On Monday, football helmet manufacturer Riddell was named as a defendant in a class-action lawsuit claiming they didn’t properly protect football players from head injuries or inform them about the long-term risks.
The suit, filed in a California court by the firm Circelli, Walter & Young, seeks damages for healthcare costs, lost wages and other damages, according to the Fort Worth Star-Telegram. It comes on the heels of a separate class-action suit from the firm, filed earlier in January, in which the NCAA and the Big 12 Conference are the named defendants.
The suit against Riddell alleges that the marketing for a particular line of helmets misrepresented their efficacy at reducing head-injuries and concussions. A University of Pittsburgh Medical Center study, funded by Riddell, claimed that that line of helmets could reduce the likelihood of a player suffering a concussion by more than 30 percent. The Star-Telegram reports that in 2000, a biomechanics firm sent a report to Riddell that no helmet is capable of preventing concussions.
“Our complaint against Riddell is that Riddell designed and marketed a line of helmets that they claimed would reduce concussions when in reality they knew that marketing claim was false,” attorney Vincent Circelli said. “Players relied on this concussion reduction marketing and suffered multiple concussions while wearing Riddell helmets.”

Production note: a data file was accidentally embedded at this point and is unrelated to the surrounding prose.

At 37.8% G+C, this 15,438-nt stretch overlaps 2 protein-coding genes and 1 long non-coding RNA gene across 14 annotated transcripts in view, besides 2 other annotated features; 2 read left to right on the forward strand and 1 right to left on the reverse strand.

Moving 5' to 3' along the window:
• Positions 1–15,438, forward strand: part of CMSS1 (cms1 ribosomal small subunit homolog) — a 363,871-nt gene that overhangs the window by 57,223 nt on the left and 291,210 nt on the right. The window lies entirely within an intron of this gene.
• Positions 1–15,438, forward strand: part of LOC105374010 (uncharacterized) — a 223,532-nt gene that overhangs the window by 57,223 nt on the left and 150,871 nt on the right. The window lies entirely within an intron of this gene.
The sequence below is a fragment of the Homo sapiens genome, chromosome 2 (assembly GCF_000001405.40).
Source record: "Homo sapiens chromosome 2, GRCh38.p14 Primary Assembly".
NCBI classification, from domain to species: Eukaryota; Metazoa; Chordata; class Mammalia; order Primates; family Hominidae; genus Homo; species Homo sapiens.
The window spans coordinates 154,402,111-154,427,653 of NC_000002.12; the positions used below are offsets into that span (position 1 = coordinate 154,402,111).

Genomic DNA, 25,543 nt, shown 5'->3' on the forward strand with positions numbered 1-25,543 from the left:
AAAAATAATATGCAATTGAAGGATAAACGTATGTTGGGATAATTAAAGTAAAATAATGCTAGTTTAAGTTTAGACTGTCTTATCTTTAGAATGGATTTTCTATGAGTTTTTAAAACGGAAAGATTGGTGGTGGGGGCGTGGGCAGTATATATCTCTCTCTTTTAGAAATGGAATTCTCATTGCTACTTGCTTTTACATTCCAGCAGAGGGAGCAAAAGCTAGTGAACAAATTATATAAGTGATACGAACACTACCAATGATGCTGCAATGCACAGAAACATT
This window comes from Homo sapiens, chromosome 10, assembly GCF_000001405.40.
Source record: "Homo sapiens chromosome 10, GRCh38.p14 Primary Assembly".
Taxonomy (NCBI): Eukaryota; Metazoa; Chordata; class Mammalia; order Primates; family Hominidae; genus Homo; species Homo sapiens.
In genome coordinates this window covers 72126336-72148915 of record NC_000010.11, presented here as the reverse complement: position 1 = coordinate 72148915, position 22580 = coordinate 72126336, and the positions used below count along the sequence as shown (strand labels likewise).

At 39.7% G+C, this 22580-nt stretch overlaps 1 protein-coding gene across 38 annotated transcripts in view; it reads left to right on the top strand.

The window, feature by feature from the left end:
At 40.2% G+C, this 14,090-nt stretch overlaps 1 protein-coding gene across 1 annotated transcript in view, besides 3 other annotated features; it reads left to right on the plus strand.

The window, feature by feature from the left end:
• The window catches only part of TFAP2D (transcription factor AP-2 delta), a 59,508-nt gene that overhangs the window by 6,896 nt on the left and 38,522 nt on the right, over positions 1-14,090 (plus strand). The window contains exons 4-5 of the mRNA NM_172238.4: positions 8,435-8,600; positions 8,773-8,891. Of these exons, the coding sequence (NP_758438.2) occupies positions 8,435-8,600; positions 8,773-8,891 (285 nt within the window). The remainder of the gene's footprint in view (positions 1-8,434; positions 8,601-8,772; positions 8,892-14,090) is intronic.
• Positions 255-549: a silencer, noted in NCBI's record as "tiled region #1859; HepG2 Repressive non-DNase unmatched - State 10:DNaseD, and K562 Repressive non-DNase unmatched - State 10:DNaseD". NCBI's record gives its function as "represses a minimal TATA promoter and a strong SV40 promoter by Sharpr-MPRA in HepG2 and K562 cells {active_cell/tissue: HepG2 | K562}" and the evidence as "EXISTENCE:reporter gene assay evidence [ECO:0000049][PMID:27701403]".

This suit isn’t the first bout of legal trouble for the helmet manufacturer. Two suits, filed in July on behalf of former NFL players, claimed that Riddell failed to properly educate the plaintiffs about the long-term dangers of concussions and head injuries, and that the firm knew their equipment couldn’t protect against those risks.
In a statement, which you can read in full here, the company said: "Riddell has been working with the football community for over a decade and a half to understand the on-field circumstances contributing to concussions and to develop state-of-the-art helmets that reduce concussion risk. Plaintiffs’ recycled allegations ignore the more than 15 years of work by Riddell, government agencies, football organizations, sports leagues, schools, industry groups and others to advance concussion awareness."